Fire Prevention: Your Family’s Planned Escape/Evacuation

Stop Drop and Roll

Teach your kids the basics of staying safe in the event of fire

A house fire is one of my greatest fears when it comes to my family, and especially my young son. Fire is powerful and uncontrollable, and absolutely deadly. Just thinking about it sets off waves of panic – but not of uncertainty.

That’s because we have a fire evacuation plan. We have fire protection and practice prevention. Does your family?

Basic Fire Prevention

For me, good parenting is a tightrope walk: I want to give my son the freedom to fall and scrap his knees – to learn how to get back up again – but I also want to protect him from serious dangers while he learns these life lessons. When he’s old enough (he’s only 1.5), fire prevention will be much the same: I will teach him to respect the flame, and will arm him with knowledge (not paranoia) of the awesome power of fire. And then, of course, I’ll school him in prevention and what to do in case of an emergency.

Fire Prevention

You don’t need to terrify your kids into fire prevention. Kids are natural collaborators, and they want to help you do what you do. So let them in on your fire prevention preparations: Give them the responsibility of pressing smoke alarm tester buttons, or checking the gauge on your fire extinguishers.

Fire safety fire extinguishers

Have basic fire prevention & safety supplies prepared at all times

Fire Protocol for Kids

There are many great ways to teach children fire safety, and some of them you’ll probably remember from your own childhood. (Stop, drop and roll!) Check out our full list of fire prevention tips for kids, and be sure to drill these skills at least a few times per year.

Fire Escape Route

Yesterday we talked about creating a general home safety plan, but today I want to touch on the specifics of a fire escape route. Here’s what we have going on in my house:

Window Safety

You know that your doors open and shut normally, but you need to do regular checks of your windows – a primary escape route in case of fire. Many elements, like humidity or a recent repaint, may make it hard (or nearly impossible) to open your windows. Do a regular check (once a month works over here) to verify your window situation.

Escape Ladder

If your kids sleep on an upper level, you need to get a roll-up escape ladder for their room(s). Even more, you need to practice climbing down the ladder. Unless your kid’s a daredevil (mine’s nicknamed Evel Knievel!), she’ll probably be scared to climb down a swinging, unfamiliar rope ladder – especially if she’s already panicking about a house fire. Drilling her climbing skills in advance will help her stay calm and safe as she descends to safety during an emergency.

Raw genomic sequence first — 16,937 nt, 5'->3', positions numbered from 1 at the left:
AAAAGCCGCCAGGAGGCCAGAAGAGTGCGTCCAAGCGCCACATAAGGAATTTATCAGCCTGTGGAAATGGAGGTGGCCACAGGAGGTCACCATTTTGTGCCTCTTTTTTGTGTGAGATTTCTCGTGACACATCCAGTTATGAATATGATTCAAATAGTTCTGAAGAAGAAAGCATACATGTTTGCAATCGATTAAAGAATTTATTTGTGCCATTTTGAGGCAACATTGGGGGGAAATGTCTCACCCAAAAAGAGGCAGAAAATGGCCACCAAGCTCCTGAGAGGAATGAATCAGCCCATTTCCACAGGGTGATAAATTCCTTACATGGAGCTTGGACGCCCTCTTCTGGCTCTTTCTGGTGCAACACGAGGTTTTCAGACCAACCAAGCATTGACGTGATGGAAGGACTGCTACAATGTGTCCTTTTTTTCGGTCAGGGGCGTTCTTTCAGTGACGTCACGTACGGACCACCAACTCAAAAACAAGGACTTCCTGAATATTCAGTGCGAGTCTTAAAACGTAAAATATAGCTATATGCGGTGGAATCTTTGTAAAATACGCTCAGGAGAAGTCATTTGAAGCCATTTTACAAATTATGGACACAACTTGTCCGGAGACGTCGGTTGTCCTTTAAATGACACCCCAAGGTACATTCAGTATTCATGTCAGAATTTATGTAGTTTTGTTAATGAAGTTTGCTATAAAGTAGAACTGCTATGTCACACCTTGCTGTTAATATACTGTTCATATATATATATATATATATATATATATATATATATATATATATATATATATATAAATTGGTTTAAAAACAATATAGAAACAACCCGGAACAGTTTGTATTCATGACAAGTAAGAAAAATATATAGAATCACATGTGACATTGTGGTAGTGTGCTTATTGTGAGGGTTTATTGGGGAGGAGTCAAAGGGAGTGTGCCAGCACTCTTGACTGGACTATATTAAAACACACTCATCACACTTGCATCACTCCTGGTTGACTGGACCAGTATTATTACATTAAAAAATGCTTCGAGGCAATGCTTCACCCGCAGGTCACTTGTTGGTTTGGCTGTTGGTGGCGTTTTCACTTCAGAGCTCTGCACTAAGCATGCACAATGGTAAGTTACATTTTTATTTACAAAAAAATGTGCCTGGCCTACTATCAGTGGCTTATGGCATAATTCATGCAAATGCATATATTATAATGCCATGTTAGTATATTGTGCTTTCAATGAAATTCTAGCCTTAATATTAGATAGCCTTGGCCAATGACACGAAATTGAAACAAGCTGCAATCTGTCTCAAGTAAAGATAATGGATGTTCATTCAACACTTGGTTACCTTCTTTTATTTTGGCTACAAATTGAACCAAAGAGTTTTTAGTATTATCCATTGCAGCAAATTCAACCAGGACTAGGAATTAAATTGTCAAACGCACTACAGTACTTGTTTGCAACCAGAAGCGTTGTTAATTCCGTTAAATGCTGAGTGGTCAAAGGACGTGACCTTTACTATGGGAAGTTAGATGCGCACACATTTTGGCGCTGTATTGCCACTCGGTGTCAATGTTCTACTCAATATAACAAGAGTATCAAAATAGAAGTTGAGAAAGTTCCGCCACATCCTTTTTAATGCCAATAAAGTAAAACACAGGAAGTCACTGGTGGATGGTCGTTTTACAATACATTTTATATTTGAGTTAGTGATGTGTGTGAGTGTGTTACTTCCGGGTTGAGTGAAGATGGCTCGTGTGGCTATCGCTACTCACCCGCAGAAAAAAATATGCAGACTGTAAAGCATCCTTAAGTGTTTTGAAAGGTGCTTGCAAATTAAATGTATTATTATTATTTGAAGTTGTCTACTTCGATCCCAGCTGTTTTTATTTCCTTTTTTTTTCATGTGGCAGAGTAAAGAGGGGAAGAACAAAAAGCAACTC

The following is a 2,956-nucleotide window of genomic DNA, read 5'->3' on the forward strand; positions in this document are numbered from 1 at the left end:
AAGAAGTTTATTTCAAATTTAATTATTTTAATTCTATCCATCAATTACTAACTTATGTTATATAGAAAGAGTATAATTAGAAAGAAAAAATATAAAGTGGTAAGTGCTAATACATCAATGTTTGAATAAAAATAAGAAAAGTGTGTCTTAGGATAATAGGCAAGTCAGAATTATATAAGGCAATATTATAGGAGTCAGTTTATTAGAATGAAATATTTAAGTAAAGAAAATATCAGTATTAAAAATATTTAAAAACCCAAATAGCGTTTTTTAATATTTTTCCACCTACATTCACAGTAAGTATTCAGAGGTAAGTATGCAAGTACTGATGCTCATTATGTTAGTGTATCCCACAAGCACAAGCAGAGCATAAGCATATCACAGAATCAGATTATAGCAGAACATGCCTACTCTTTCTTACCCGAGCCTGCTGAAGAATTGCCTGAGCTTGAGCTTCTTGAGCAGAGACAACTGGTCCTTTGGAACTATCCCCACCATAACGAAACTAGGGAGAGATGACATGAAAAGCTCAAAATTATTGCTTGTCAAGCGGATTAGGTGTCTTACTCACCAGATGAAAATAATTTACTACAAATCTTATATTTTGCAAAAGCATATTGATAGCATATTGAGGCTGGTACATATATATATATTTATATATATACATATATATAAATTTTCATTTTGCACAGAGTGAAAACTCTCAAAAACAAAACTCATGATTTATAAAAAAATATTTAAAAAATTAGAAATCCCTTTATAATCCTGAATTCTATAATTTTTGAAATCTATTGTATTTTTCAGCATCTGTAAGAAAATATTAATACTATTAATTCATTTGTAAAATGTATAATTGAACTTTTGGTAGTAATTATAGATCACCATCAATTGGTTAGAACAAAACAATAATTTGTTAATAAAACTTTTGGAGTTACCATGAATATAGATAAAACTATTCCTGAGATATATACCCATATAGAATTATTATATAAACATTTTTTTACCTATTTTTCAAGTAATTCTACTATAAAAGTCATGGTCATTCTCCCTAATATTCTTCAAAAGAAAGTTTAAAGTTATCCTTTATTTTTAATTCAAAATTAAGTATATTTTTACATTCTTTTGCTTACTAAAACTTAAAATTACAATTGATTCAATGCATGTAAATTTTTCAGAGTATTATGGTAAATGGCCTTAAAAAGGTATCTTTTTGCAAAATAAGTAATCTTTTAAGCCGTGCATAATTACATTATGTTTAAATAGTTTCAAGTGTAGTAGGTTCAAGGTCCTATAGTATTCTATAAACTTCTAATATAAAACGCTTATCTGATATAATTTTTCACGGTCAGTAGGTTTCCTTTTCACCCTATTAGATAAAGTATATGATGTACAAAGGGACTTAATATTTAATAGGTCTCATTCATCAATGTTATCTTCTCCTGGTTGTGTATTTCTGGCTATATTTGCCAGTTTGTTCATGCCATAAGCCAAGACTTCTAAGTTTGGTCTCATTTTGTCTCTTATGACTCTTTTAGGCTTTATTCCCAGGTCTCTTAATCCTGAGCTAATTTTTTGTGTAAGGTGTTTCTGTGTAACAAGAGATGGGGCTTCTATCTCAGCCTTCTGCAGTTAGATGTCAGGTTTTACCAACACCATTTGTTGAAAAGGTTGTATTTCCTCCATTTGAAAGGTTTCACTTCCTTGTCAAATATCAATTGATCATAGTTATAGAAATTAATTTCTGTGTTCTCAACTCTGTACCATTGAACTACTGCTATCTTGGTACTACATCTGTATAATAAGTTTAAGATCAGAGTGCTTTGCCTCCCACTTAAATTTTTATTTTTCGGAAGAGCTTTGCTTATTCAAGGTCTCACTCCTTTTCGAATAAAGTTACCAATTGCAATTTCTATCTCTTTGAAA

child with home safety plan

Prepare a fire escape plan with your children

Double Escape Route

As you work up your fire evacuation plan, you need to develop at least two safe routes out of your home: one primary and one alternative, in case the primary is unsafe. Note that the primary route from your bedroom is probably different than the preferred evacuation from your kids’ rooms. Don’t confuse your children with options; instead, only focus on their individual plans. If they’re on the younger side, do an arts & crafts project to create an escape route diagram. Their fire plan should live in their bedroom, somewhere they can easily grab during a fire.

Twin Meeting Spots

The final element to your evacuation route is your outdoor meeting spot. You’re going to need two again, in case your preferred location is unsafe. This area can be anywhere on your property – the front sidewalk is good, for example, because that’s where the fire trucks will arrive – but you can also choose a trusted neighbor’s home. Whatever works for your circumstances and family.

Basic Supplies

Finally, arm your family with these basic fire safety supplies:

  • Flashlights: One per bedroom and at least one per floor
  • Towels: One set per bedroom, to prevent smoke from seeping in under doors and windows
  • Cotton Shirt/Blanket: One per person, in the bedroom, to cover your nose and mouth to prevent smoke inhalation
  • Bright Cloth: One per bedroom, to wave so the fire department can spot you easily
  • Smoke Detectors: One per bedroom and at least one per floor
  • Fire Extinguisher: At least one per floor

Stay safe!